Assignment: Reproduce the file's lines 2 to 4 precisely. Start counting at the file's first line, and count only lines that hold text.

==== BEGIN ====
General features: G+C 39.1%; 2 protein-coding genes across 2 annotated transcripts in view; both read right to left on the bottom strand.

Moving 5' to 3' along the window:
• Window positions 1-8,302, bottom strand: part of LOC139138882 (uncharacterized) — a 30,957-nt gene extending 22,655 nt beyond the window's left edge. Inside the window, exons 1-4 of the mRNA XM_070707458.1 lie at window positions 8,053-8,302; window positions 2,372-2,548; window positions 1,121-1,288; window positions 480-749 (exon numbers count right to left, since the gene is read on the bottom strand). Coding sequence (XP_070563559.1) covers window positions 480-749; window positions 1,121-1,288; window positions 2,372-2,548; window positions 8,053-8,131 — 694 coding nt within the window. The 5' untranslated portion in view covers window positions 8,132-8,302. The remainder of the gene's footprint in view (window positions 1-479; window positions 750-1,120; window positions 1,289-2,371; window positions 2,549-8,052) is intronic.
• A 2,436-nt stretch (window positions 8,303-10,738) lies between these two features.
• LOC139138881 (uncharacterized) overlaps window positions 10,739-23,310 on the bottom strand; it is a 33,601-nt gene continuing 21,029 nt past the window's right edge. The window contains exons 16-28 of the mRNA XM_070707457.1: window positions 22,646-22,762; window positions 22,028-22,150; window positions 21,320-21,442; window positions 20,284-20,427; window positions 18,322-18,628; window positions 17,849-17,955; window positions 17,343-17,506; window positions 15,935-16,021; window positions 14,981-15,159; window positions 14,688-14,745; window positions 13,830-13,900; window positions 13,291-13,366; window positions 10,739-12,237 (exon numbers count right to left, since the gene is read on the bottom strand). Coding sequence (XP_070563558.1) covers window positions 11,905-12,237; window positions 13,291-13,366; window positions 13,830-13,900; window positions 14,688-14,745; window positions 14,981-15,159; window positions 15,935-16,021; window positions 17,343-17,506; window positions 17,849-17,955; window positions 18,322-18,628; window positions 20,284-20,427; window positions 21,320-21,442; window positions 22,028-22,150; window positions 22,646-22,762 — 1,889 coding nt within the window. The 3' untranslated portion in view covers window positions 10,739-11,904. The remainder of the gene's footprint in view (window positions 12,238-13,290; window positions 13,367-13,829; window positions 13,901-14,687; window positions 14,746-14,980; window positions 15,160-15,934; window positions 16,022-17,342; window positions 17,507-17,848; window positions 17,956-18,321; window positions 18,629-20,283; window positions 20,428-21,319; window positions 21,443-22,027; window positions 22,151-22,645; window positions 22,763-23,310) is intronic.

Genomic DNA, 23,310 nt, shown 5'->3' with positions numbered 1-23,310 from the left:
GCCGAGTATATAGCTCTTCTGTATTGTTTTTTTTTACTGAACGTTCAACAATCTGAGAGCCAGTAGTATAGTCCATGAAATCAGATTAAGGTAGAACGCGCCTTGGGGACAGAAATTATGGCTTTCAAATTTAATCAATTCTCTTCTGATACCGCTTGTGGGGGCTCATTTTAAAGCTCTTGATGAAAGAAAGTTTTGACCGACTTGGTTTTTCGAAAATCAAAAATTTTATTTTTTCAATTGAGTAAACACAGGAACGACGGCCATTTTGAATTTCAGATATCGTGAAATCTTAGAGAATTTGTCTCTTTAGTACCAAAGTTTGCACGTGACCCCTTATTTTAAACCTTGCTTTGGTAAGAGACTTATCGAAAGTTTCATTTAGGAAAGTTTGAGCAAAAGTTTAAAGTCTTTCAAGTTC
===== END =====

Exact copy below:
Moving 5' to 3' along the window:
• Window positions 1-8,302, bottom strand: part of LOC139138882 (uncharacterized) — a 30,957-nt gene extending 22,655 nt beyond the window's left edge. Inside the window, exons 1-4 of the mRNA XM_070707458.1 lie at window positions 8,053-8,302; window positions 2,372-2,548; window positions 1,121-1,288; window positions 480-749 (exon numbers count right to left, since the gene is read on the bottom strand). Coding sequence (XP_070563559.1) covers window positions 480-749; window positions 1,121-1,288; window positions 2,372-2,548; window positions 8,053-8,131 — 694 coding nt within the window. The 5' untranslated portion in view covers window positions 8,132-8,302. The remainder of the gene's footprint in view (window positions 1-479; window positions 750-1,120; window positions 1,289-2,371; window positions 2,549-8,052) is intronic.
• A 2,436-nt stretch (window positions 8,303-10,738) lies between these two features.